Yang sees automation as inevitable and even beneficial, with medical AI leading to improved patient coverage, for instance, and self-driving cars leading to fewer crashes. Some of these proposals might sound outlandish; will many couples want an AI life coach to handle their marriage counseling?
Rather than resisting our robot replacements or counterparts, Yang wants to restructure the economy for a future where they prevail. “I love technology, I love innovation, I love progress,” Yang said in an interview. “What I don’t love is an economy that’s going to kick millions of Americans to the curb, and make it so that a relatively small handful of companies and individuals enjoy the benefits of all of this innovation.”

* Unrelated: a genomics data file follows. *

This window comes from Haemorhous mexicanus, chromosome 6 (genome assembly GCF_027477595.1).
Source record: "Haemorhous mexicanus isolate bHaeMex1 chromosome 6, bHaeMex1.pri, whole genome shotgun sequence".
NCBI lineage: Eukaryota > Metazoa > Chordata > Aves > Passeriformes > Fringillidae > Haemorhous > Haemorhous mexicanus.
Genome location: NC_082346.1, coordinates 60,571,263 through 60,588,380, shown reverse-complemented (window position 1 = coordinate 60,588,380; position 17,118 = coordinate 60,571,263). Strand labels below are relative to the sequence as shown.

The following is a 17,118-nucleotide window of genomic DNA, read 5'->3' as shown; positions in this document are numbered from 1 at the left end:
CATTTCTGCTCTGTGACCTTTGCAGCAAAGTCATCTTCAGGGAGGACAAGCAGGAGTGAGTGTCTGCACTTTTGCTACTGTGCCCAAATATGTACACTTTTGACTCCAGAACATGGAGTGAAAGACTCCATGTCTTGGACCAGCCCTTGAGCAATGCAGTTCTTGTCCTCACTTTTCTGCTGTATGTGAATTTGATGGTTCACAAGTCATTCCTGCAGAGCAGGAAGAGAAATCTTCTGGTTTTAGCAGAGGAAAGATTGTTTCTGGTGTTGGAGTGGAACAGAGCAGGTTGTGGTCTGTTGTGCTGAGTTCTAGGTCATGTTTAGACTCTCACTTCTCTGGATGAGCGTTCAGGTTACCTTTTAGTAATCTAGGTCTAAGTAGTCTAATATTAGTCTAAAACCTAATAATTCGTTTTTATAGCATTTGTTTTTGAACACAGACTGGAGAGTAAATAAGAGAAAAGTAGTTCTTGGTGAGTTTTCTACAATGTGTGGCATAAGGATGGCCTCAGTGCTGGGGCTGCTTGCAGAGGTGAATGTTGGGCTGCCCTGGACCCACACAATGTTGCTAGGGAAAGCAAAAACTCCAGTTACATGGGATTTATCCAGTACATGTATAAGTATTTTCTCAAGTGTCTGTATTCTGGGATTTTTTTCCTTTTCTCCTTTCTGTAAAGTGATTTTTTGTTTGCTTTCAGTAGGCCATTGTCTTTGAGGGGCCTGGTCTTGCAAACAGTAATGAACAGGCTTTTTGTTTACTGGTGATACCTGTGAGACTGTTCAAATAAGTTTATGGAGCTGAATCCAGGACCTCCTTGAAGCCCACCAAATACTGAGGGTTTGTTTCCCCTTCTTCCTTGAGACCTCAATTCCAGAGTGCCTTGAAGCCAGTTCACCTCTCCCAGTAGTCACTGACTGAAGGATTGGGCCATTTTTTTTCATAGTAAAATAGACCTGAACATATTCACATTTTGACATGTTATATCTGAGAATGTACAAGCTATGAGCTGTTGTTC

In Yang’s view, $1,000 a month—roughly the federal poverty line for a single-person household—is enough to scrape by, but not enough to lure people away from work. He calls it a “Freedom Dividend.” Yang is stumping up his own money in demonstration, offering a year of payments to one family in New Hampshire and one family in Iowa.
It’s inevitable that we’ll have to give people basic income eventually, once most repetitive laborious jobs are automated. Might not happen next year but it needs to enter the debate.